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Inside Track: Trumped out

The recent re-release of P N Chopra’s biography of Sardar Patel highlights how the Nehru-Gandhi regimes have downplayed Patel’s contributions.

Written by Coomi Kapoor |
February 12, 2017 12:32:46 am
richard verma, donald trump, narendra modi, sardar patel, PN Kapoor, Sardar Patel biography, narendra modi, indira gandhi, Nehru, Kamal Lath, Coomi Kapoor, Coomi Kapoor column, Coomi Kapoor indian express Former US ambassador to India Richard Verma (File Photo)

As a political appointee of former president Barack Obama, US ambassador to India, Richard Verma, was asked to quit before President Donald Trump’s inauguration on January 20. Stepping down after a regime change is routine for political appointees, but what is not is Trump’s authoritarian order that all former appointees quit their official accommodation within two days. There is usually a grace period during a change of guard since it requires time to pack one’s belongings and uproot one’s family. Verma, a lawyer by profession, has perforce to stay on in India because his children are in the middle of their school term. He has rented a private accommodation in South Delhi.

Singing his way

One of the most sought after campaigners for BJP candidates in Uttar Pradesh is not a political heavyweight but is in greater demand than leaders such as Rajnath Singh, Murli Manohar Joshi and Nitin Gadkari. The big draw on this campaign trail is West Bengal MP and the Minister of State for Heavy Industries and Public Enterprises, Babul Supriyo, who is also a playback singer and actor. Crowds at his rallies demand that he not only speak but also sing. Among the most requested songs is ‘Do lafzon ki hai dil ki kahani’.

Belated recognition

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The recent re-release of P N Chopra’s biography of Sardar Patel highlights how the Nehru-Gandhi regimes have downplayed Patel’s contributions. Indira Gandhi was always suspicious of the powerful deputy prime minister, who was seen as a rival to Pandit Nehru. In her correspondence with her father, Mrs Gandhi never used the prefix ‘Sardar’ when referring to Vallabhbhai and was ready to believe the worst of him. Although Patel died 14 years before Nehru, the latter’s correspondence was made public much earlier. In fact, Patel’s daughter Maniben Patel had to practically single-handedly take on the task of publicising her father’s papers without any official patronage. After Patel’s death, when money was collected for a memorial, Nehru felt the funds should be utilised instead for digging village wells and building approach roads. He objected to Patel’s statue being erected at Vijay Chowk. Finally Bombay Congress leader S K Patil managed to install a statue on Parliament Street from funds he had raised in Bombay and not from the Congress Memorial Fund. It was only in 1991, on the suggestion of then prime minister Chandra Shekhar, that a Bharat Ratna was belatedly bestowed on Patel.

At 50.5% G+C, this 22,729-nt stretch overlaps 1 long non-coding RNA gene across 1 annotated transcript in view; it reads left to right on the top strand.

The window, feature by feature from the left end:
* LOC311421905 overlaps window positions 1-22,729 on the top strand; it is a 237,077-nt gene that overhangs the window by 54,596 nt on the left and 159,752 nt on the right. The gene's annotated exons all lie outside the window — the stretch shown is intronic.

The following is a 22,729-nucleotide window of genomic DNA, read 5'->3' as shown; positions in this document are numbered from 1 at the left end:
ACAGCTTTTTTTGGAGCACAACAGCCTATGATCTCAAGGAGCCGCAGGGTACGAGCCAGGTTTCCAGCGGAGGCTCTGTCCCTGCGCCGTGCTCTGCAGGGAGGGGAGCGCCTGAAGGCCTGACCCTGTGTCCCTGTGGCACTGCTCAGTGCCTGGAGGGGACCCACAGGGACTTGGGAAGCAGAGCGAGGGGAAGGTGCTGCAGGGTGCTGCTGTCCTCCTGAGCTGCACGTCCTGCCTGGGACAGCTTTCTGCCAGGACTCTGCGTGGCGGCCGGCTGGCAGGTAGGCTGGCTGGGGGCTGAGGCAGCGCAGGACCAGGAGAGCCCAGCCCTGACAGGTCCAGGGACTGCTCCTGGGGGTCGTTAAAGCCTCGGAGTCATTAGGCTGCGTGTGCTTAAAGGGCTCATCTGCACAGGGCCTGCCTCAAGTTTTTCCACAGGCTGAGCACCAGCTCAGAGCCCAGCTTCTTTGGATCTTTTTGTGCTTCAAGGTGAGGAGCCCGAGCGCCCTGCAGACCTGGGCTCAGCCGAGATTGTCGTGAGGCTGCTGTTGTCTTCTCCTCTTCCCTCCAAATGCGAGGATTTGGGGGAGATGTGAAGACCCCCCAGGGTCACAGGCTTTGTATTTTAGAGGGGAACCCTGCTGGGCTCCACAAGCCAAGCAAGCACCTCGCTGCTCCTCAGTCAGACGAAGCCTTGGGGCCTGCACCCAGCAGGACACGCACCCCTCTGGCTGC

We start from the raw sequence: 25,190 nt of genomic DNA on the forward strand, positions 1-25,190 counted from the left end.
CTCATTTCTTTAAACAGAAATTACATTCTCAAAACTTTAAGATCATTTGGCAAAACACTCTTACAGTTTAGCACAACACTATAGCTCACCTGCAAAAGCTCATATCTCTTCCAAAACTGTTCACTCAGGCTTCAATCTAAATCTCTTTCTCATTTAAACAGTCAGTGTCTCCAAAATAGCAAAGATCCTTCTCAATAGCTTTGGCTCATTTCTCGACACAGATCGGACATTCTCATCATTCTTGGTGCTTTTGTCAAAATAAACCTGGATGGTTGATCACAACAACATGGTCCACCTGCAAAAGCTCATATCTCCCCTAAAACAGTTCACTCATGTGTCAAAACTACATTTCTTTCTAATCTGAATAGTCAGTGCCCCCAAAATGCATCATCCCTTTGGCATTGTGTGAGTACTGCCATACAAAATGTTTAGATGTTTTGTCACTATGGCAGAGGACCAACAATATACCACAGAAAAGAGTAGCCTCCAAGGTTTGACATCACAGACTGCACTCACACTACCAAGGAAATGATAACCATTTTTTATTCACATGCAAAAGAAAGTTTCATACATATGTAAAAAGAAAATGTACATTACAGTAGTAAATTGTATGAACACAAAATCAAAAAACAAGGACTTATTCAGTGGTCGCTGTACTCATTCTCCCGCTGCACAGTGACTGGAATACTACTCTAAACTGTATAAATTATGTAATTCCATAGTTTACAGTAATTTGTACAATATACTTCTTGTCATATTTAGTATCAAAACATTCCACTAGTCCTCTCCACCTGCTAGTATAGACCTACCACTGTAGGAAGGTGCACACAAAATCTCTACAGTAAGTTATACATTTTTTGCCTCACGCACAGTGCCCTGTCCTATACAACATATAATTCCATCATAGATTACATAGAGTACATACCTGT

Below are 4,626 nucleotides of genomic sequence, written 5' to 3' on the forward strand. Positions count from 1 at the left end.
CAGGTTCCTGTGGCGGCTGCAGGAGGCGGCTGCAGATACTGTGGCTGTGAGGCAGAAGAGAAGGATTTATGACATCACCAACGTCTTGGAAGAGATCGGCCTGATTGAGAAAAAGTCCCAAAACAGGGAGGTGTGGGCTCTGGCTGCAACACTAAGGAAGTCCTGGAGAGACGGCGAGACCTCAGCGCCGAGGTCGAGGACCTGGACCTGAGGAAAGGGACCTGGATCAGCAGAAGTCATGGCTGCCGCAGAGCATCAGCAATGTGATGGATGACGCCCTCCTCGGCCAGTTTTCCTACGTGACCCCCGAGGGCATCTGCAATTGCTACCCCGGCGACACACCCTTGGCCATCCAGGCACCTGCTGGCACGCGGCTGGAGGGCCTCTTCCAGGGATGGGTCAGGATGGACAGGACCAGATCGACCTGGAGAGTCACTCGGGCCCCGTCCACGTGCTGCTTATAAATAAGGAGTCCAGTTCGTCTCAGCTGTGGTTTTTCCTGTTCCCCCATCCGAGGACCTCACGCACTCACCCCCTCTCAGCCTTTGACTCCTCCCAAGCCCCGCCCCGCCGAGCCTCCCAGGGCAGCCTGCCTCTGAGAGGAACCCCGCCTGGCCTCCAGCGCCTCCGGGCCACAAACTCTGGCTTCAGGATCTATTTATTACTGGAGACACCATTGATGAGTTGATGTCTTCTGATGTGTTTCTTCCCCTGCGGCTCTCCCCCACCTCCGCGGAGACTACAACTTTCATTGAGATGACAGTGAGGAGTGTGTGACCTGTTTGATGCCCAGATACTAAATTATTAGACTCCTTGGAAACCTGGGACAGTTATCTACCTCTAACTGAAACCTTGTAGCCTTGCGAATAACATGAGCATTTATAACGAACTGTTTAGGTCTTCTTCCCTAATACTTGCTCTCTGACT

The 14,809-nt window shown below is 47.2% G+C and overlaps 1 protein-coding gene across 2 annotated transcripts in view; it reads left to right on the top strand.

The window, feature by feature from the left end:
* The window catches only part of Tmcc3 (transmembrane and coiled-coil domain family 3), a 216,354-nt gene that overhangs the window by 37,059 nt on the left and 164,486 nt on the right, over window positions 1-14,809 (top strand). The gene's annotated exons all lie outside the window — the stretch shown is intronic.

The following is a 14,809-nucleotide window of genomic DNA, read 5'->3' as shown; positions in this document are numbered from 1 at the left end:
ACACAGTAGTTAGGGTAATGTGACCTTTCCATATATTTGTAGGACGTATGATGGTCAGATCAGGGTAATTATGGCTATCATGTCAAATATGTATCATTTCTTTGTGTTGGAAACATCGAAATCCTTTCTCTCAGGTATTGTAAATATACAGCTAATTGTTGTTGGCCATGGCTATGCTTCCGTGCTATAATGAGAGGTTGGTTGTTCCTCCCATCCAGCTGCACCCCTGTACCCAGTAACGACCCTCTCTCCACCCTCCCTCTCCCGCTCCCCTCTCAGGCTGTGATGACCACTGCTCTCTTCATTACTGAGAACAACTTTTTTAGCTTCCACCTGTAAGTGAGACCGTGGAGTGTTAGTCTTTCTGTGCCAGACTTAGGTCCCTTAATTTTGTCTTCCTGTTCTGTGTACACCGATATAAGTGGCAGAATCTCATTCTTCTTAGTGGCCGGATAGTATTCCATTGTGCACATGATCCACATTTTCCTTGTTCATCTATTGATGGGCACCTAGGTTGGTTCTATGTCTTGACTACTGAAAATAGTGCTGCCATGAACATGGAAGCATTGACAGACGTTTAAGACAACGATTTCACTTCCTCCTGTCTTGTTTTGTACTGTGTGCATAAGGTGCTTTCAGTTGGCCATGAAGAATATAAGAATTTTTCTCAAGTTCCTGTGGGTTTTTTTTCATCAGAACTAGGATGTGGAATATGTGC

Cordial Ties

In Madhya Pradesh, politicians from opposition parties are known to maintain friendly relations with one another despite political differences, whereas ironically, intra-party rivalries can often be bitter. It is customary for both Congress and BJP leaders to oblige each other when in power. For instance, Kamal Nath has had a large ministerial bungalow in Bhopal, facing the chief minister’s residence, for two decades. Suresh Pachouri has held a government bungalow for over 10 years. All former chief ministers were allowed to retain official bungalows, including the late Arjun Singh, Motilal Vora, Digvijaya Singh and Uma Bharti. However, since Motilal Vora also has a government bungalow in Chhattisgarh, he may lose his MP perch.

Worth the bother

Indira Gandhi requested her to donate her historic Goan villa, decorated with artifacts and porcelain from all over to the world, to the country. But Maria de Lourdes Figueiredo de Albuquerque, who represented Goa in the Portugese Parliament during the time of prime minister Salazar after Goa was annexed, declined haughtily retorting, “You are not my mother-in-law.” Later curators from London’s famed Victoria and Albert Museum paid her a visit and suggested she donate to the museum, the unique chest of drawers inlaid in two types of wood and ivory. “Why? You are not my father-in-law,” she replied. The tragedy is that today, few tourists get to see the treasures in this mansion built in the 16th century in Loutulim in South Goa, though the octogenarian chatelaine graciously guides you around the premises herself if you happen to visit. Goa’s tourism literature too has ignored this heritage site. Perhaps because the outspoken Albuquerque has publicly referred to Goa’s liberation day from the Portuguese as “botheration day” or because Albuquerque cannot be bothered to bribe tour operators and tourism officials as is the norm in Goa.

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